A SHORT HISTORY
by Lloyd Nielson
Lincoln County Icelandic Lutheran Church
In November of 1879, the Icelandic Settlers organized a congregation. Thirty-two charter members signed the Constitution with annual dues of 50 cents to be paid in two installments. In 1881, the services of Rev. Halldor Briem (a pastor from Iceland) were obtained.
In May of 1884 a building site for a church was decided by the flip of a coin. A structure 30' x 18' x 12' was completed by Kristjan Schrain on July 1, 1884. At the first meeting in the new "Meeting House" plans were made to have debates, speeches and discussions on various subjects.
On May 8,1886, official approval was made with Johann Jonsson to pay one year's taxes on his 160-acre farm in return for a two-acre building site on his farm in Section 20 of Limestone Township. The tax amounted to $13.60. Twelve years later the plot sold for $60.00 and the building for $155.00.
On November 6, 1886, the organization, now called the "Progressive Society", made plans to landscape the grounds and members pledged to donate 170 trees to plant around the Meeting House. Plans also were made to hold a raffle to raise money for chairs. One hundred chairs were purchased for $44.00, plus $2.00 for hauling from Minneota.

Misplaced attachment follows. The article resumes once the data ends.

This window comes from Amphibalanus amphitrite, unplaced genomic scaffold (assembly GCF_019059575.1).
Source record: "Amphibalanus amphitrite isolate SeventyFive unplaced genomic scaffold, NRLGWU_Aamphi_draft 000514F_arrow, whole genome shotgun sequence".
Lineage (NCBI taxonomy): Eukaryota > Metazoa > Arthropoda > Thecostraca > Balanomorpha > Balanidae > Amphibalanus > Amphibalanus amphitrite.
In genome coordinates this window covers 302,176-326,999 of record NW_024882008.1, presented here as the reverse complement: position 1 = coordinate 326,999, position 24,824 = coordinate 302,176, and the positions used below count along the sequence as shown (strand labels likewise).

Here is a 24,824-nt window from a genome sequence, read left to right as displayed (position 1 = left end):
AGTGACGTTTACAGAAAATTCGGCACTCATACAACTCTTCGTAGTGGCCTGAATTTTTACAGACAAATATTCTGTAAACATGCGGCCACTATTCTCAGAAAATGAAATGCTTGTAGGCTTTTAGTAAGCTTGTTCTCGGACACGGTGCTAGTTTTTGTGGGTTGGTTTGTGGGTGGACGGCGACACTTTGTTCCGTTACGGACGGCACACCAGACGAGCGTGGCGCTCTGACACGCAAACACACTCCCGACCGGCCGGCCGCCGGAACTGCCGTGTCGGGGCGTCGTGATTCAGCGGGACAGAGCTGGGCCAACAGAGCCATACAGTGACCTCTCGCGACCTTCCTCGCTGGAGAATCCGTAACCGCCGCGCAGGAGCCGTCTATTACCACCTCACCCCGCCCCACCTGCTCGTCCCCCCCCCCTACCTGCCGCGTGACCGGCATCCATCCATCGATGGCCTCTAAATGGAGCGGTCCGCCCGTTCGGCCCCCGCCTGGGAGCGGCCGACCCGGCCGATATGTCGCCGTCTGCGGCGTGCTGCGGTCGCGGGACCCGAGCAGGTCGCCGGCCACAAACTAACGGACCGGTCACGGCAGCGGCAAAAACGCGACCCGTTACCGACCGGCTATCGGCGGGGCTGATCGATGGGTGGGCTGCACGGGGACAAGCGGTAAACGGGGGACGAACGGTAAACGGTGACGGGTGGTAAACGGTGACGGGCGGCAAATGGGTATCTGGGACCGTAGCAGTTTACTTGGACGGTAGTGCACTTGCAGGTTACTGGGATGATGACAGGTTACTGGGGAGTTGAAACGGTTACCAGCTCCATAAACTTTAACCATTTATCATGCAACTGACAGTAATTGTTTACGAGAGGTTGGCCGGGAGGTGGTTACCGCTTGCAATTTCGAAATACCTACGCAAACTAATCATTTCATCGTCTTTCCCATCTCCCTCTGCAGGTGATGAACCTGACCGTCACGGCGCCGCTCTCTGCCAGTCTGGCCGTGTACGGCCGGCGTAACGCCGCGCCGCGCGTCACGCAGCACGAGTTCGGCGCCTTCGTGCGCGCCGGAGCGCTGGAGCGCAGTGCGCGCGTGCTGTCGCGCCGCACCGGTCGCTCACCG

In December, 1888 the organization was again renamed the "Reading Society". $30.00 was spent for books, three-fourths to be Icelandic and one-fourth English or Danish. Also in December, 1888 a separate organization was formed which called Rev. N. Steingrimur Thorlaksson. He served until 1895 when he was replaced by Rev. B.B. Jonsson.
In the summer of 1899 a church was built. Rev. Jonsson served as pastor until 1914. During the next four years, the congregation had several pastors; among them were Rev. Fridrik Fredrickson of Iceland and Rev. Runolfur Fjeldstad. In 1918 a call was accepted by Rev. Guttormur Guttormsson, who served until his death in 1956 at which time he was president of the Icelandic Synod.
In the fall of 1922, the church building was struck by lightning and burned to the ground. Many church records were also destroyed in the fire. A new structure was built on the same site and dedicated in June, 1925.
Other pastors after Rev. Guttormsson were Rev. Wallace Bergman, Rev. Donald R. Johnson, and Rev. L. Jerome Anderson. When Rev. Anderson left in 1966, due to few members, it was voted to disband and merge with other churches in the area.
Church organizations included a Luther League in the early 1900's. It was replaced by a "Young People's Society" in the early 1920's. The Ladies' Aid was organized on Dec. 17, 1899 with thirteen charter members. They were faithful to the work of the church whenever and wherever needed until the disbanding of the church.